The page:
In Session: Sir Hiss - Music - Mixmag

In Session: Sir Hiss

Dubstep veteran Sir Hiss talks Bristol’s love for 140, blowing up from a Lil Uzi edit, and why he’s shifting his sound alongside a grime-meets-electro mix

  • Words: Gemma Ross | Photos: Alex J Forrest
  • 24 August 2023

In 2017, Sir Hiss’ music career was catapulted after a video of Commodo playing out his then-unreleased track ‘Danny Uzi Vert’ made the rounds. The Lil Uzi rework (taken from the rapper’s 2016 track ‘Ps & Qs’) now remains a forever-dubplate, but its legacy at Outlook Festival where many first heard that fateful cut, still lingers. “It's crazy considering that when I made that tune, I didn’t even know what a sub-bass was, so Commodo had to put his own in to be able to play it out,” Sir Hiss recalls. “From then on, things really started blowing up for me within the dubstep world.”

While the track never received an official digital release, it sold out 500 copies in just 30 minutes on its first 12” run and still to this day remains in the archives on YouTube picking up plenty of reworks some five years later. In the years since, the DJ and producer - who started out with a focus on grime productions - has become a pivotal part of Bristol’s bass scene, linking up with the likes of Hamdi, Kahn & Neek, Mala, and Manga Saint Hilaire over the last half-decade.

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More recently, Sir Hiss launched his own record label, No More Mailouts, an operation sourcing the best new talent in Bristol and a hub for his own singles and EPs, and headed out on tour earlier this year alongside Pineapple Records crew Addison Groove and Sam Binga, hitting multiple stops in the US. With his recent development of sounds that draw away from dubstep but still pack a punch, Sir Hiss is regenerating, and he’s looking to switch things up at the five-year mark.

We caught up with Sir Hiss to find out why he’s making the move away from dubstep as he provides us with a red-hot grime-meets-electro mix. Check it out below.

What have you been up to recently?

Between work, shows and holidays, I’ve just been in studio mode, to be honest. I’ve been feeling really reinvigorated musically and I've been making loads of demos. I’ve been fleshing out the outboard gear selection which is definitely driving a lot more inspiration and chances for experimentation, but the main thing is that I've just been enjoying making music - and making lots of it.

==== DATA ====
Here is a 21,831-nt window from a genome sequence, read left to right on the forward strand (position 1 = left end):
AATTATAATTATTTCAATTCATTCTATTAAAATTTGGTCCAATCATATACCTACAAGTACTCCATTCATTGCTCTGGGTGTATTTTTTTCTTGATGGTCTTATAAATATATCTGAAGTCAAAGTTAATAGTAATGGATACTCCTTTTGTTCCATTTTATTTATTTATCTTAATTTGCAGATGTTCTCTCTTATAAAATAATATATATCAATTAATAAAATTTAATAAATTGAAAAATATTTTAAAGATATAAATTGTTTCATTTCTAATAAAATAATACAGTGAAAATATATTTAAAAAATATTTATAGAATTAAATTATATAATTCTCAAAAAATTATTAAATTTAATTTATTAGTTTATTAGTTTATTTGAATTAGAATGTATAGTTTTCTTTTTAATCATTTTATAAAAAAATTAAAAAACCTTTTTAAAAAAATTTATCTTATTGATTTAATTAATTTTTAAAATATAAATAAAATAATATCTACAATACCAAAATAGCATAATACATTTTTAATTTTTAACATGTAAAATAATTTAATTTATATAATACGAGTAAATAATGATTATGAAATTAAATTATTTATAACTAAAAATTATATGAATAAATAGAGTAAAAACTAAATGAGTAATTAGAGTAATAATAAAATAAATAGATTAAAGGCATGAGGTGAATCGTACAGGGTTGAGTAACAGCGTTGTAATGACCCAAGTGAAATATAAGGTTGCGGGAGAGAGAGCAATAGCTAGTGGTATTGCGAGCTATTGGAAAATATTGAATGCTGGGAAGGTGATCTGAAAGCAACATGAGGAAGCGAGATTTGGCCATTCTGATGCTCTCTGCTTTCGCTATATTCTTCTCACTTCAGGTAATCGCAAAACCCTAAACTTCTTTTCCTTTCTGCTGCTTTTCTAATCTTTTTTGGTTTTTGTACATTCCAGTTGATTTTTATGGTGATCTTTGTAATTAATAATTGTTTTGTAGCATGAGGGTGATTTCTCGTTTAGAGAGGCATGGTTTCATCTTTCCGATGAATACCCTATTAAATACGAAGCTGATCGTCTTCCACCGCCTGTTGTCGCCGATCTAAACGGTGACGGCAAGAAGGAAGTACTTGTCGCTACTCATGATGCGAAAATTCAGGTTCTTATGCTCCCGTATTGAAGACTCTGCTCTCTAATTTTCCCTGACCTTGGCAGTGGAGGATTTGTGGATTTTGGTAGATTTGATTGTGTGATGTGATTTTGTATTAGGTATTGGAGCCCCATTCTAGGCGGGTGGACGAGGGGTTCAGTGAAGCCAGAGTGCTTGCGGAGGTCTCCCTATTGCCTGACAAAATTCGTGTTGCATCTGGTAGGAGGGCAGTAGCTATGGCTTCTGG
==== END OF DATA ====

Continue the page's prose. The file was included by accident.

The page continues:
You’ve always been known for your productions in 140/dubstep - what drew you to that sound originally?

Since I’ve been seriously producing I’ve always been into grime - I started off just making dubs for myself and a few mates, but then some radio DJs started showing interest and it just snowballed from there. I always considered my productions to be grime, but beyond a certain point, everything became so merged that it didn’t really matter, and I just leaned into the dubstep sound more and more.

There’s such a hub for 140 in Bristol, why do you think that is? What is it about the city that births so many bass producers?

I think it's the environment that leads to such a plentiful supply of all kinds of DJs and producers. People always go on about the ‘Bristol sound’ and so on, but it’s true - for as long as I can remember, there’s always been a real focus on music here. Even back when I was just starting secondary school, music was already so important to everyone - there would be people arguing and competing on who knew about the latest dubstep tune, or who made tunes with loops versus who was a ‘real’ producer. As soon as I got a dodgy ID I was going out three nights a week and was spoiled for choice by the sheer amount of regular grime, house, dubstep, bassline and jungle events happening. I think it’s an enticing place for young people to come to, which creates a feedback loop leading to an ever-expanding music scene. I think I read somewhere that one in every 76 people in Bristol is a DJ, artist, producer or musician… mad!

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Are you keeping track of the new gen popping up in Bristol at the moment? Who should we be keeping an eye on?

I’m keeping my ear to the ground as much as I can, but some people are bound to slip through the net. What I do know is Millicent has been making some absolutely incredible music on and off the label, same with Sylla who’s been doing great stuff with VRBL also. Axle’s recently launched imprint Dimeshift is an exploration into dark garage and adjacent sounds which you definitely shouldn’t sleep on. And also the blend R&B, grime and emo stuff the 1999 Records camp have been putting out is so cold.

You’re looking to move in a new direction now and step away from that 140 sound, can you tell us about that?